Over a fifth of the UK’s public-listed firms experienced significant shareholder rebellions this year, according to the UK’s Investment Association, which represents institutional investors.
The association has put 22% of the 640 firms on the FTSE All-Share index on a new public register of firms that in 2017 had shareholder meetings where at least one resolution was withdrawn or received 20% of dissenting votes.
According to the association, the new register will help to increase transparency, accountability and scrutiny of listed companies by shareholders, media and the wider public.
Pay-related issues and board elections topped the list of shareholder concerns, with almost four out of ten (38%) resolutions being due to high votes against pay-related resolutions.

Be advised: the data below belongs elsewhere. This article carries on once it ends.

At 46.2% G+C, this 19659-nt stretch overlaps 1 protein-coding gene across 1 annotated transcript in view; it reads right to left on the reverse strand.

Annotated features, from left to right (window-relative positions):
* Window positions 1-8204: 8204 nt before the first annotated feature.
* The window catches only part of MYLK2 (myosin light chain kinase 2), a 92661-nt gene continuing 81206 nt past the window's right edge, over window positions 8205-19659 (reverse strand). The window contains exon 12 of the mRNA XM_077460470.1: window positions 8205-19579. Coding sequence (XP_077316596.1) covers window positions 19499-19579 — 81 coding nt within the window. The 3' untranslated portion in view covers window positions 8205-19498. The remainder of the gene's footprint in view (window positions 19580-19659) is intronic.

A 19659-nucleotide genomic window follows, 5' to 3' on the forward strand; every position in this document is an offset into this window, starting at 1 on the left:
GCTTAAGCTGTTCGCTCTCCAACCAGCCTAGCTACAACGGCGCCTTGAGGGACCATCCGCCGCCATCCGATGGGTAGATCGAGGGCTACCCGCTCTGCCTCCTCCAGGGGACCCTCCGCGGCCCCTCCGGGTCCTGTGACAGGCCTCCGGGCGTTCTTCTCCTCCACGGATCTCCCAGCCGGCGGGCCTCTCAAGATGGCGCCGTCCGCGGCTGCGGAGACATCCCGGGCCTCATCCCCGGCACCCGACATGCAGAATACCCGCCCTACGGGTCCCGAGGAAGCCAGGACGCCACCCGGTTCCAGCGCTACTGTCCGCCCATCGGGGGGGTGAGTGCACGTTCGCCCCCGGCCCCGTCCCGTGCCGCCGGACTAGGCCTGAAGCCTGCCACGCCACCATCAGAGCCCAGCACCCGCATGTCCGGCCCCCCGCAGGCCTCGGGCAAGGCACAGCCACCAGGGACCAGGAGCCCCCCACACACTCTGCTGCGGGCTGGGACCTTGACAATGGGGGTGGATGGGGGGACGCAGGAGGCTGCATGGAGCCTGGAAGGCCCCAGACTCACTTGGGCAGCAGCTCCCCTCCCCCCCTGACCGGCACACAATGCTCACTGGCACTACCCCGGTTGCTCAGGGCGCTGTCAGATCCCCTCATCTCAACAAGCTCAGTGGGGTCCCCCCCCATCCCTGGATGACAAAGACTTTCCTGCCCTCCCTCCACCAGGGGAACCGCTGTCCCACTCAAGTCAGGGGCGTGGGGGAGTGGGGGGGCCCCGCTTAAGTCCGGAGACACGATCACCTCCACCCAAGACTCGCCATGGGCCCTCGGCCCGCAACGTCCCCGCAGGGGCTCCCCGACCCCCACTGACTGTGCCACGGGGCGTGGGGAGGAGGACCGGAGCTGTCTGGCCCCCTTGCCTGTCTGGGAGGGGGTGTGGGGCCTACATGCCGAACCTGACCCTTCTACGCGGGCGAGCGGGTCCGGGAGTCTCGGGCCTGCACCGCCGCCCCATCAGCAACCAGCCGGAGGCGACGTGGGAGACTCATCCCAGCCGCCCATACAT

Chris Cummings, chief executive of the Investment Association, said that the new register “reveals the true scale of investor concern and shows shareholders flexing their muscles by exercising their votes”.
“One third of companies on the public register have responded, by publishing a statement on how they are addressing their shareholders’ concerns,” he said. “We hope more will follow as these statements matter.”
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